On Tuesday, Ed Miliband announced that a future Labour Government would cap energy prices for its first two years.
At first glance, this seems like a great idea. Many people have struggled because of the rising costs of gas and electricity over recent years and the cost of living is set to be a key theme of the next general election.
However, Britain is facing a looming energy crisis: over the next decade, due to power stations reaching the end of their operating life and EU Directives, a total of 20GW of generating capacity needs replacing.
This is an unprecedented challenge. Ofgem have said that meeting it (and the additional “Green” targets we have imposed upon ourselves) will require an investment of £200bn by 2020. The “cliff edge” effect we face is steeper than any other Western country.
By banning companies from passing on their costs to consumers, Ed Miliband is making those companies extremely unattractive to investors. Just at the time our energy infrastructure is crying out for investment, it will be starved for the next four years.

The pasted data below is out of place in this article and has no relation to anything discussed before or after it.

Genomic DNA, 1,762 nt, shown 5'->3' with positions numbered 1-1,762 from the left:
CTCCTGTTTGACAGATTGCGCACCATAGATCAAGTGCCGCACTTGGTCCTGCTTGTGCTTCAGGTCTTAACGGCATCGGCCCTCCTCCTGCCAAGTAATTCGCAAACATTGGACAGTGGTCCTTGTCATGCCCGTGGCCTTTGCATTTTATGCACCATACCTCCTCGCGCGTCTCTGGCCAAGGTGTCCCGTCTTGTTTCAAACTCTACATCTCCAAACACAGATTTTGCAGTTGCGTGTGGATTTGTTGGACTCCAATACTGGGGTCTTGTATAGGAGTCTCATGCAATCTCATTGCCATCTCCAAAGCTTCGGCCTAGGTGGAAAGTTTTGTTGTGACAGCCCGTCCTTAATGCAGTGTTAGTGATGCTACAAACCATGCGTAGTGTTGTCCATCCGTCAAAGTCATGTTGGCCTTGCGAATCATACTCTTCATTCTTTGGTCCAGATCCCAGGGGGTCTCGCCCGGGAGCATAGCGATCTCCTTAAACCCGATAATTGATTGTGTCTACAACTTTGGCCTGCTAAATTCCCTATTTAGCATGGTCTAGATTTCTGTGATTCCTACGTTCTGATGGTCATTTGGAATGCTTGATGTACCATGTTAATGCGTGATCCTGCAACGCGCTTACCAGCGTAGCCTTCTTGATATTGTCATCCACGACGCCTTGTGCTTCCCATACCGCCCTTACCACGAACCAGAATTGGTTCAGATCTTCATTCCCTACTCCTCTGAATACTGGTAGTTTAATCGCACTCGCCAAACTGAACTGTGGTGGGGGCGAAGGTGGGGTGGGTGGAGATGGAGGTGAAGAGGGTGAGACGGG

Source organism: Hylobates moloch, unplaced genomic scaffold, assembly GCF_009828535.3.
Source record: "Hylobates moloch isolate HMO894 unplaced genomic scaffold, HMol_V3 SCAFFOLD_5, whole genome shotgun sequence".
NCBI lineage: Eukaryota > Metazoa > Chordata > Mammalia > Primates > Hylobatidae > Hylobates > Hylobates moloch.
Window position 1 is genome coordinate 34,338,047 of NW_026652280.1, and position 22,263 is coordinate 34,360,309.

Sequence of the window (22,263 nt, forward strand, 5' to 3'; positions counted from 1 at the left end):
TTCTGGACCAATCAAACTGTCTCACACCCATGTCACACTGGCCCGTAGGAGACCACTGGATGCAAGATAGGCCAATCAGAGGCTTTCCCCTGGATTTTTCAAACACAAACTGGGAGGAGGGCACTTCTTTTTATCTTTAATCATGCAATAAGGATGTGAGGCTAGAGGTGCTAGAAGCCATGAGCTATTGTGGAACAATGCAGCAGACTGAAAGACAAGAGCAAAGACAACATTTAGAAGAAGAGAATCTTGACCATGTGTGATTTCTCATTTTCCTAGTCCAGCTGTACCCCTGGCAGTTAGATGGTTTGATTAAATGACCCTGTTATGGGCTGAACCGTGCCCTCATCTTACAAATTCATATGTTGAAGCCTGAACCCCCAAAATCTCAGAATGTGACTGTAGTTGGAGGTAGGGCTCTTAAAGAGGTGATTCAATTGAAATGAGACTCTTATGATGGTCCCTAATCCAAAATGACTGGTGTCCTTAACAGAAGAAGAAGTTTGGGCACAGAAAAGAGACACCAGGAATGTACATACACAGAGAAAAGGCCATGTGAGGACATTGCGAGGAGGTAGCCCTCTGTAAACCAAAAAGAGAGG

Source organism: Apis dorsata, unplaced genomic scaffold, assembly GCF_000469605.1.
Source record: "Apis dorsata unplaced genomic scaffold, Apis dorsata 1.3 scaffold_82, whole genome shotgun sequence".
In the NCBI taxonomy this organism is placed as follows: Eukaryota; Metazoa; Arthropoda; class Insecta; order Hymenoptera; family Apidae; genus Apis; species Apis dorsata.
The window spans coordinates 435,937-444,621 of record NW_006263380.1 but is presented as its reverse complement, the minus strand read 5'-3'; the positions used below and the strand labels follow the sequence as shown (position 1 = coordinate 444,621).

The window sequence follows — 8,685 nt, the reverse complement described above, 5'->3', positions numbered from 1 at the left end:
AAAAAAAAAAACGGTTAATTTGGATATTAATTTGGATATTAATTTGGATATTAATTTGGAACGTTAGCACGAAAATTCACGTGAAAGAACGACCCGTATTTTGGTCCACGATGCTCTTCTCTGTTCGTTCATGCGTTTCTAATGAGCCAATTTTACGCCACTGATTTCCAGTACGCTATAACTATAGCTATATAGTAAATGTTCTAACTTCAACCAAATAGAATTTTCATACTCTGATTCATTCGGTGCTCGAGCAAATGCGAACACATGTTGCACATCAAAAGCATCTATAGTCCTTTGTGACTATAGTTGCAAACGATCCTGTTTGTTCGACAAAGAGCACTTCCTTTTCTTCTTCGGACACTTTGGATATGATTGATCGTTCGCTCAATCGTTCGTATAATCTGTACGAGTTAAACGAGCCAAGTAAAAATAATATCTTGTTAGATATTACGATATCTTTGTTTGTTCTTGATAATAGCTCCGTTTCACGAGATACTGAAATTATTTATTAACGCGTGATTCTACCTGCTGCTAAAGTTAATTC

If private investors will no longer touch the energy industry with a bargepole, there are two alternatives: blackouts because of a shortage of generating capacity (as happened when something similar was tried in California) or the Government has to make up the difference.
If the Government steps in, that means that power stations will be competing for money from the same pool as that which is used to build our schools and hospitals. So in the end, the cost is likely to fall back on the taxpayer.
At the moment, average returns on investment in the industry are about 6%. If Labour feel that such returns can only have been produced by market failure, there are many other industries which should be worried that they could be next.
What Mr Miliband is proposing is great politics but terrible Government.
*David Mowat is the MP for Warrington South and a former Head of Global Energy at Accenture. He is author of ‘Cutting Carbon, Cutting Costs’, in Politeia’s Freedom, Responsibility and the State.